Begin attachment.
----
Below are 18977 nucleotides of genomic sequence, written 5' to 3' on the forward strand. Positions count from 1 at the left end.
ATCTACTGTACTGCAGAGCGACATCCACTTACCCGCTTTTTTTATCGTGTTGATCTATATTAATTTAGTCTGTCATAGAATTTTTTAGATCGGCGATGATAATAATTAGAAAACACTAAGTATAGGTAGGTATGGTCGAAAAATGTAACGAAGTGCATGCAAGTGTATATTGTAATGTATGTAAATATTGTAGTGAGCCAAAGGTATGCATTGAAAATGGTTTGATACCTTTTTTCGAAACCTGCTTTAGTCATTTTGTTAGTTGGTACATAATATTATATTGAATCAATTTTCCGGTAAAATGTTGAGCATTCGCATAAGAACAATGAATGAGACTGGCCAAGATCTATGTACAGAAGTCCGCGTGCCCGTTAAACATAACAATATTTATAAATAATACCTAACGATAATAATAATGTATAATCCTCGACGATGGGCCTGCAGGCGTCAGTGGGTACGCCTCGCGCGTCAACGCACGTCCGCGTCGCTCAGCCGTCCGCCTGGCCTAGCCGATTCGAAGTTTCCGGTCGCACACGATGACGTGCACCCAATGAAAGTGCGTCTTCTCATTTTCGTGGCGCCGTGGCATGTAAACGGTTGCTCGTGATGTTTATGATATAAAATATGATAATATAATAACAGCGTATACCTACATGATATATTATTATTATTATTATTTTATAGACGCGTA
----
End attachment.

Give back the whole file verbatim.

Below are 18977 nucleotides of genomic sequence, written 5' to 3' on the forward strand. Positions count from 1 at the left end.
ATCTACTGTACTGCAGAGCGACATCCACTTACCCGCTTTTTTTATCGTGTTGATCTATATTAATTTAGTCTGTCATAGAATTTTTTAGATCGGCGATGATAATAATTAGAAAACACTAAGTATAGGTAGGTATGGTCGAAAAATGTAACGAAGTGCATGCAAGTGTATATTGTAATGTATGTAAATATTGTAGTGAGCCAAAGGTATGCATTGAAAATGGTTTGATACCTTTTTTCGAAACCTGCTTTAGTCATTTTGTTAGTTGGTACATAATATTATATTGAATCAATTTTCCGGTAAAATGTTGAGCATTCGCATAAGAACAATGAATGAGACTGGCCAAGATCTATGTACAGAAGTCCGCGTGCCCGTTAAACATAACAATATTTATAAATAATACCTAACGATAATAATAATGTATAATCCTCGACGATGGGCCTGCAGGCGTCAGTGGGTACGCCTCGCGCGTCAACGCACGTCCGCGTCGCTCAGCCGTCCGCCTGGCCTAGCCGATTCGAAGTTTCCGGTCGCACACGATGACGTGCACCCAATGAAAGTGCGTCTTCTCATTTTCGTGGCGCCGTGGCATGTAAACGGTTGCTCGTGATGTTTATGATATAAAATATGATAATATAATAACAGCGTATACCTACATGATATATTATTATTATTATTATTTTATAGACGCGTA